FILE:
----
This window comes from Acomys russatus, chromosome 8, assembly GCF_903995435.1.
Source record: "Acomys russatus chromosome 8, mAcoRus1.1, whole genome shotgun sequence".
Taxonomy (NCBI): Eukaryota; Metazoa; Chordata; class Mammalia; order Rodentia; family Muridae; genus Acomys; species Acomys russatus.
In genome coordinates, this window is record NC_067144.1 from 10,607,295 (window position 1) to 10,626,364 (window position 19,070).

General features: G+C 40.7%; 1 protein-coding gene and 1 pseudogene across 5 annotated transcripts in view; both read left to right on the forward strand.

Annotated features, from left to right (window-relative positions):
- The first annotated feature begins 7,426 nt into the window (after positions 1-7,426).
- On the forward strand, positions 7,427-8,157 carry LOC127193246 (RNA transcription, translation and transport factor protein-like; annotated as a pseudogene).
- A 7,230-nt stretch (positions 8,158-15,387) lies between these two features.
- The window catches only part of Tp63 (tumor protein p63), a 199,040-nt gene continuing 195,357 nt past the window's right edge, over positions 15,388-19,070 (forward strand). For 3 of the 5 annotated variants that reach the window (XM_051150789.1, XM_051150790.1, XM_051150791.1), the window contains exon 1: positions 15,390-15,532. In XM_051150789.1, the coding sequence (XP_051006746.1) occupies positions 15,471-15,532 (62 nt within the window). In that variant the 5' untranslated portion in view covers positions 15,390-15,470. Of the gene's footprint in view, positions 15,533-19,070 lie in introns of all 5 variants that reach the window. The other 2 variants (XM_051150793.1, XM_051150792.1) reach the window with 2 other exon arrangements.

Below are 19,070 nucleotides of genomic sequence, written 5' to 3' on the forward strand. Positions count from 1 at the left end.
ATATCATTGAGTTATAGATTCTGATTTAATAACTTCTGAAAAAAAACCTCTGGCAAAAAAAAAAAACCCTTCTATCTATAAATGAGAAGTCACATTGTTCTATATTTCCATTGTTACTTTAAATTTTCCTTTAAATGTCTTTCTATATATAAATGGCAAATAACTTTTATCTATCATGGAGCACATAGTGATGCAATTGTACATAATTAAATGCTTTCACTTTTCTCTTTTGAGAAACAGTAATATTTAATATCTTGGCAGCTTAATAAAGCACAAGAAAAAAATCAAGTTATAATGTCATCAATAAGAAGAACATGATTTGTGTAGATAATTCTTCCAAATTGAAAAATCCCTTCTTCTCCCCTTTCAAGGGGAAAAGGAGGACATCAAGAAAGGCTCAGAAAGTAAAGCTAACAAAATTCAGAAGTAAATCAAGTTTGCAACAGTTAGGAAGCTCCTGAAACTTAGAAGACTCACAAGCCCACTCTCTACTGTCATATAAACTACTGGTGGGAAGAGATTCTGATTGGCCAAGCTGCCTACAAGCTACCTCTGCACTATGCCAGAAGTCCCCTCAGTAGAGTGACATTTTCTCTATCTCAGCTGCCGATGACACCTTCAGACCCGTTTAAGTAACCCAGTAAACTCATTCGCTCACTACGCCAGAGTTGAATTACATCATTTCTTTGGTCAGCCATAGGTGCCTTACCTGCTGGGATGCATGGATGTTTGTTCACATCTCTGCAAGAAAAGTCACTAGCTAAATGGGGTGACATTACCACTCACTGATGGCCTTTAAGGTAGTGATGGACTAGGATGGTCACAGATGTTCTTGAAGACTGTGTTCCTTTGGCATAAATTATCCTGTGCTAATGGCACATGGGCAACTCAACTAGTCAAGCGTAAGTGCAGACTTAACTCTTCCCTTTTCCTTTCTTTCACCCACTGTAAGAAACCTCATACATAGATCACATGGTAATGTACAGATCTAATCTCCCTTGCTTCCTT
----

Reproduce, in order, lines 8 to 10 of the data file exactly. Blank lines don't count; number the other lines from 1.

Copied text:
- On the forward strand, positions 7,427-8,157 carry LOC127193246 (RNA transcription, translation and transport factor protein-like; annotated as a pseudogene).
- A 7,230-nt stretch (positions 8,158-15,387) lies between these two features.
- The window catches only part of Tp63 (tumor protein p63), a 199,040-nt gene continuing 195,357 nt past the window's right edge, over positions 15,388-19,070 (forward strand). For 3 of the 5 annotated variants that reach the window (XM_051150789.1, XM_051150790.1, XM_051150791.1), the window contains exon 1: positions 15,390-15,532. In XM_051150789.1, the coding sequence (XP_051006746.1) occupies positions 15,471-15,532 (62 nt within the window). In that variant the 5' untranslated portion in view covers positions 15,390-15,470. Of the gene's footprint in view, positions 15,533-19,070 lie in introns of all 5 variants that reach the window. The other 2 variants (XM_051150793.1, XM_051150792.1) reach the window with 2 other exon arrangements.